To share the feeling of sailing in the Caribbean, read this short story. Was written on Union Island in the Grenadines, two years ago.
We are only half aware how lucky we are. I count my blessings.
I am on holiday, home in Belgium at the moment. We are soon off for our annual holiday, this time to St.Martin in the Caribbean where we are chartering a boat to sail around for almost a month. This week I needed to practice some of the skills I need to skipper a boat..
Unfortunately when we set out for our practice course in Nieuwpoort on the Belgian coast, the weather did not cooperate. Wind, rain, hail, lightning and thunder, we had it all!! Look at the picture, how Lana and Hannah were dressed. You would not say it was summer, right?
The good thing was, for one hour, in the afternoon, the skies opened up, and the beauty of sailing comes out in its best.. I love the Belgian coast. (tried to capture it in this short story)
I was in Brindisi last week, for work. Brindisi is in the southeastern tip of Italy. It was an important natural harbour since way back, even during Roman times. They actually built a Roman highway (the Apia Antica), all the way from Rome to Brindisi. Nowadays, there is a bit of marine trade, several yacht harbours, a station for the Italian Navy and Coastguard, and a gateway for ferries to Montenegro, Albania and Greece.
So when you walk around town, you see a lot of shops where they sell tickets to the Eastbound ferries, or for cruise ships passing by. The 'passing' tourists never stay very long, apart from an overnight in town before or after a ferry trip... It is also much to my surprise so many of the local people speak English. Very contrary to Rome, which is much more of a megapolis.. Weird..
Another picture Enrico sent. The Nile in all its forms of 'giving': People taking a bath, washing clothes, picking up water, and in the background a barge taking people, cars, trucks and cattle across, a symbol of the Nile as a vein of the trade.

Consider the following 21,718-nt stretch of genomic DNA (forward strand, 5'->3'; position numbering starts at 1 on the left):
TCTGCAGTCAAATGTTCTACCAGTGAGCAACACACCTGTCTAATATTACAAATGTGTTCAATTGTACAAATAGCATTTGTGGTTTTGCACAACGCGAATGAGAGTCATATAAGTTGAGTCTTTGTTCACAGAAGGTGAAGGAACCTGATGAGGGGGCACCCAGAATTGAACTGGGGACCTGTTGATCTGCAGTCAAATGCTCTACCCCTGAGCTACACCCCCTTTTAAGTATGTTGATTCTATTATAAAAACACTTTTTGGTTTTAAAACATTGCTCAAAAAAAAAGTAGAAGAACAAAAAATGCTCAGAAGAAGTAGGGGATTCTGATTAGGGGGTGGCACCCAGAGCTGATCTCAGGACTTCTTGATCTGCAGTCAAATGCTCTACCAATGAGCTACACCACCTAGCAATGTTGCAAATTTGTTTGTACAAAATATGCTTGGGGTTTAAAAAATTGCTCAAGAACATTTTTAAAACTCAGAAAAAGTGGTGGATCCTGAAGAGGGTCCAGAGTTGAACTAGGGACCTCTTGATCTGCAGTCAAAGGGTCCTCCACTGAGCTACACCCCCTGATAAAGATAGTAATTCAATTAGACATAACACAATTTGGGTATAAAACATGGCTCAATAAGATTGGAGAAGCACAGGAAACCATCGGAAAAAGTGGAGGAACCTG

Aaron published an amazing set of pictures with the sun setting over the Nile in South Sudan. Now we're on the subject of Aaron, have a look at his blog as a whole. Nice stories. Wonderful pictures grasping the feel for Southern Sudan.
I always thought of South Sudan as very dry. Apparently not so. Bor seems to be green and lush. For six months per year, during the rainy season, it is cut off from the world.
The Nile, the main source of water and fertility in Southern Sudan.
Bor, Main Street, but this time with a herd of cattle passing through. Cattle is the most precious posession for the local people. Stealing a cow is the same as declaring a local war. Cattle is a source of income, but a status symbol. People's wealth is measured by the number of cattle they have. Just look at the top picture. A gem!
This is still the dry season. Look what half an hour or rain does to the road. Can you imagine the rainy season? This would not be a road anymore, but a stream.
The same half an hour of rain.. Look how high the water comes, on the side of the road. Half an hour. In the rainy season, it would rain for hours every day... Just imagine..
Pictures courtesy Enrico Pausilli and Ulrik Pedersen, both stationed in South Sudan
I interviewed Enrico for a post in FITTEST, our technical intervention team, back in 1998. He joined us in Uganda shortly after that. Enrico worked with us on the forefront of humanitarian emergencies ever since then. On the picture above, you see him (on the right) on Bukova Glava, one of the mountains in Kosovo where we installed radio equipment. (The story of Bukova Glava is the next short story to be released.)
Enrico has just recently been reassigned to Bor. Yep. Bor... I did not know where it was neither, but it is in South Sudan. And this is where his story links with the one of Cyprien, I posted before: both are now in South Sudan. Enrico gave me some excellent pictures, I will post in the coming days. From the deep bush in Africa, where the real humanitarian work happens.
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|Peter. Flemish, European, aid worker, expeditioner, sailor, traveller, husband, father, friend, nutcase. Not necessarily in that order.|